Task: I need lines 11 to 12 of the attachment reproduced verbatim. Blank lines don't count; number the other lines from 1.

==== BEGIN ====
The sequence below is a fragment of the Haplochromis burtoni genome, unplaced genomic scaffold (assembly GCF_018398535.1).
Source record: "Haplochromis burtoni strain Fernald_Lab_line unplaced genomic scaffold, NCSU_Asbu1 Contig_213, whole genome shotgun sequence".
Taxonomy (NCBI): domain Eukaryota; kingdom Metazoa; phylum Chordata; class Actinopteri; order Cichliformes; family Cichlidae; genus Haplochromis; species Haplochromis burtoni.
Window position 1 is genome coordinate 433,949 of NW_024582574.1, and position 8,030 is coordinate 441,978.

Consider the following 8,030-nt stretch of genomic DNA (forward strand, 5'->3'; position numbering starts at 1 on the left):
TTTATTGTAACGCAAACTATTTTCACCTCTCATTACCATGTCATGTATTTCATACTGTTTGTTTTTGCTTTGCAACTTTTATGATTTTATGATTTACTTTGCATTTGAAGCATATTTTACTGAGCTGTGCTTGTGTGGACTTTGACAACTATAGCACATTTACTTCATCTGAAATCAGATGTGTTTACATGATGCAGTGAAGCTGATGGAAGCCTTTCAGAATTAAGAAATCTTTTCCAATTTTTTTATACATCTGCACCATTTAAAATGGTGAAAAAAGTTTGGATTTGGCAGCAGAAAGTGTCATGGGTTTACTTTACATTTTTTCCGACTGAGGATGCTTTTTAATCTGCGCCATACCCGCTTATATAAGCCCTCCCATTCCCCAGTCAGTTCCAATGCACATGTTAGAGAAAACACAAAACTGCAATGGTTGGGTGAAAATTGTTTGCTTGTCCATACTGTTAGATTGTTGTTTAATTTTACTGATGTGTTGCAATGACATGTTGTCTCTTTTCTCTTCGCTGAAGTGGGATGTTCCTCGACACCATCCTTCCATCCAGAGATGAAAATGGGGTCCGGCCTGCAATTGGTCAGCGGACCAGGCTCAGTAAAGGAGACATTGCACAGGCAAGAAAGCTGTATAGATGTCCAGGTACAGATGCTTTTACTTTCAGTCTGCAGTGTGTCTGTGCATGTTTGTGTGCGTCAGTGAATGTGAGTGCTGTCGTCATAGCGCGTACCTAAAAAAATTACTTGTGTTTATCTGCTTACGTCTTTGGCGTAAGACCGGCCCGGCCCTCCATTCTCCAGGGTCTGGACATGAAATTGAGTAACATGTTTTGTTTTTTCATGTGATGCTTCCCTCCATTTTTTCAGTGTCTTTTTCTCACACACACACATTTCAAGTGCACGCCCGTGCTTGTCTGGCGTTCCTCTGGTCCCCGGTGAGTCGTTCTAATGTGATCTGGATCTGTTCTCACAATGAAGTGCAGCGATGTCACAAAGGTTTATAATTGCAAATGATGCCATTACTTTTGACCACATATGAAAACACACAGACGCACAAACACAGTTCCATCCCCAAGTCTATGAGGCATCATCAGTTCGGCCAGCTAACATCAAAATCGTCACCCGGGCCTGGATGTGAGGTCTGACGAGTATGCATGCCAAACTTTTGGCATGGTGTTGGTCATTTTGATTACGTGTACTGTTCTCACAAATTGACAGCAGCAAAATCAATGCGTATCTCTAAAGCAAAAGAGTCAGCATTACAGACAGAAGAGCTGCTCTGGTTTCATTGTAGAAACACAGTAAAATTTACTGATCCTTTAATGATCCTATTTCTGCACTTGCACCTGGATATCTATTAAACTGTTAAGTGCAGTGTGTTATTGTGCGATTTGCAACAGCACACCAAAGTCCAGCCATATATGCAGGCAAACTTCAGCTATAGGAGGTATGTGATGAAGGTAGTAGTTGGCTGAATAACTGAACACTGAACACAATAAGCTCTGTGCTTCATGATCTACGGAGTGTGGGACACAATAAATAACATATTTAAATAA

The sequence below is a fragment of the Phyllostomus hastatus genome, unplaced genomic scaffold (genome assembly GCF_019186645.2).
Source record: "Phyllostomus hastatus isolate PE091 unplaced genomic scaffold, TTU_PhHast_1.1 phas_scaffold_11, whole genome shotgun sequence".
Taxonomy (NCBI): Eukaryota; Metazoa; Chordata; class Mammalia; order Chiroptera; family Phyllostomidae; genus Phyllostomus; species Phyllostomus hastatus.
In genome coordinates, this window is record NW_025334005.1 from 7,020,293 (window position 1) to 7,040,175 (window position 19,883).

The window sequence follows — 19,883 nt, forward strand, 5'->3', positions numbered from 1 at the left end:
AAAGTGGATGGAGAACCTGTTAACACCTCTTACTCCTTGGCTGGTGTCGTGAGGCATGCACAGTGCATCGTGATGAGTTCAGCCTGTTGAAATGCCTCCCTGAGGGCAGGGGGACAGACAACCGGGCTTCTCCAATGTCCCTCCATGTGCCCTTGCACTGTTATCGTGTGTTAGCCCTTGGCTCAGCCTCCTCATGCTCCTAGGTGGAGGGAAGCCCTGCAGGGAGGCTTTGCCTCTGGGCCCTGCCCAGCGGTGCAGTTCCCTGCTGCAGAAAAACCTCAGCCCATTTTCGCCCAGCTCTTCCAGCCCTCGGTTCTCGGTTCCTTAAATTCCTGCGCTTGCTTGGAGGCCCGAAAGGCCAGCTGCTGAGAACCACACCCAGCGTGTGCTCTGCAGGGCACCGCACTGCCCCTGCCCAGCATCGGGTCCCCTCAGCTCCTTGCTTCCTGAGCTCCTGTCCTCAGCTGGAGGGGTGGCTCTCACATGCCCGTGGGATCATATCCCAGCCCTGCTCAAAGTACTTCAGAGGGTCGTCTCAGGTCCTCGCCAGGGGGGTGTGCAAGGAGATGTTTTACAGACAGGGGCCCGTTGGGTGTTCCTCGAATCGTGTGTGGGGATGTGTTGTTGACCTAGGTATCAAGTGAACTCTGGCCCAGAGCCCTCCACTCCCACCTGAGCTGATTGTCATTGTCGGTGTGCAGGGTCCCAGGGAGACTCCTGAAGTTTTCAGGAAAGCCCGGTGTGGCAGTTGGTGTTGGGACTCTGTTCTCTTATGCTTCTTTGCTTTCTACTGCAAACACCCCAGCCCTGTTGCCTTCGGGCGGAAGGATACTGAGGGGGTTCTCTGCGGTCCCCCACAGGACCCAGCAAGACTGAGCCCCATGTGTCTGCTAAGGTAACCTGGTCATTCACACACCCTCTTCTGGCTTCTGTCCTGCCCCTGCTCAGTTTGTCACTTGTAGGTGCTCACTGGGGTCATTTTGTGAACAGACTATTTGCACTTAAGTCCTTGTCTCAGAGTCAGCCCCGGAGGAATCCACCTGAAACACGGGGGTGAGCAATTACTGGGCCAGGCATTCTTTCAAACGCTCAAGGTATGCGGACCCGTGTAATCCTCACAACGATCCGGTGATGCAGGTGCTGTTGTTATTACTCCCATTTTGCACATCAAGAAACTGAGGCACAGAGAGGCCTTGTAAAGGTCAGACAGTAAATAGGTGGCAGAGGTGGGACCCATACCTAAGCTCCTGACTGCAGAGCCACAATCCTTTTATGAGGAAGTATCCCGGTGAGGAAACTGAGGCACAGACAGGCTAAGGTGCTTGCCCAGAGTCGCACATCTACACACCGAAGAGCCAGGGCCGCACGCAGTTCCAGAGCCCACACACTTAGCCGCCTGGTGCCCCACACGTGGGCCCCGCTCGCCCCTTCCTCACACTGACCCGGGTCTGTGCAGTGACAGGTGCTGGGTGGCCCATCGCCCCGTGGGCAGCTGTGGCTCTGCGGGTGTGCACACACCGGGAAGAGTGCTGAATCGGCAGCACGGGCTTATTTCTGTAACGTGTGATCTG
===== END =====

The window sequence follows — 19,883 nt, forward strand, 5'->3', positions numbered from 1 at the left end:
AAAGTGGATGGAGAACCTGTTAACACCTCTTACTCCTTGGCTGGTGTCGTGAGGCATGCACAGTGCATCGTGATGAGTTCAGCCTGTTGAAATGCCTCCCTGAGGGCAGGGGGACAGACAACCGGGCTTCTCCAATGTCCCTCCATGTGCCCTTGCACTGTTATCGTGTGTTAGCCCTTGGCTCAGCCTCCTCATGCTCCTAGGTGGAGGGAAGCCCTGCAGGGAGGCTTTGCCTCTGGGCCCTGCCCAGCGGTGCAGTTCCCTGCTGCAGAAAAACCTCAGCCCATTTTCGCCCAGCTCTTCCAGCCCTCGGTTCTCGGTTCCTTAAATTCCTGCGCTTGCTTGGAGGCCCGAAAGGCCAGCTGCTGAGAACCACACCCAGCGTGTGCTCTGCAGGGCACCGCACTGCCCCTGCCCAGCATCGGGTCCCCTCAGCTCCTTGCTTCCTGAGCTCCTGTCCTCAGCTGGAGGGGTGGCTCTCACATGCCCGTGGGATCATATCCCAGCCCTGCTCAAAGTACTTCAGAGGGTCGTCTCAGGTCCTCGCCAGGGGGGTGTGCAAGGAGATGTTTTACAGACAGGGGCCCGTTGGGTGTTCCTCGAATCGTGTGTGGGGATGTGTTGTTGACCTAGGTATCAAGTGAACTCTGGCCCAGAGCCCTCCACTCCCACCTGAGCTGATTGTCATTGTCGGTGTGCAGGGTCCCAGGGAGACTCCTGAAGTTTTCAGGAAAGCCCGGTGTGGCAGTTGGTGTTGGGACTCTGTTCTCTTATGCTTCTTTGCTTTCTACTGCAAACACCCCAGCCCTGTTGCCTTCGGGCGGAAGGATACTGAGGGGGTTCTCTGCGGTCCCCCACAGGACCCAGCAAGACTGAGCCCCATGTGTCTGCTAAGGTAACCTGGTCATTCACACACCCTCTTCTGGCTTCTGTCCTGCCCCTGCTCAGTTTGTCACTTGTAGGTGCTCACTGGGGTCATTTTGTGAACAGACTATTTGCACTTAAGTCCTTGTCTCAGAGTCAGCCCCGGAGGAATCCACCTGAAACACGGGGGTGAGCAATTACTGGGCCAGGCATTCTTTCAAACGCTCAAGGTATGCGGACCCGTGTAATCCTCACAACGATCCGGTGATGCAGGTGCTGTTGTTATTACTCCCATTTTGCACATCAAGAAACTGAGGCACAGAGAGGCCTTGTAAAGGTCAGACAGTAAATAGGTGGCAGAGGTGGGACCCATACCTAAGCTCCTGACTGCAGAGCCACAATCCTTTTATGAGGAAGTATCCCGGTGAGGAAACTGAGGCACAGACAGGCTAAGGTGCTTGCCCAGAGTCGCACATCTACACACCGAAGAGCCAGGGCCGCACGCAGTTCCAGAGCCCACACACTTAGCCGCCTGGTGCCCCACACGTGGGCCCCGCTCGCCCCTTCCTCACACTGACCCGGGTCTGTGCAGTGACAGGTGCTGGGTGGCCCATCGCCCCGTGGGCAGCTGTGGCTCTGCGGGTGTGCACACACCGGGAAGAGTGCTGAATCGGCAGCACGGGCTTATTTCTGTAACGTGTGATCTG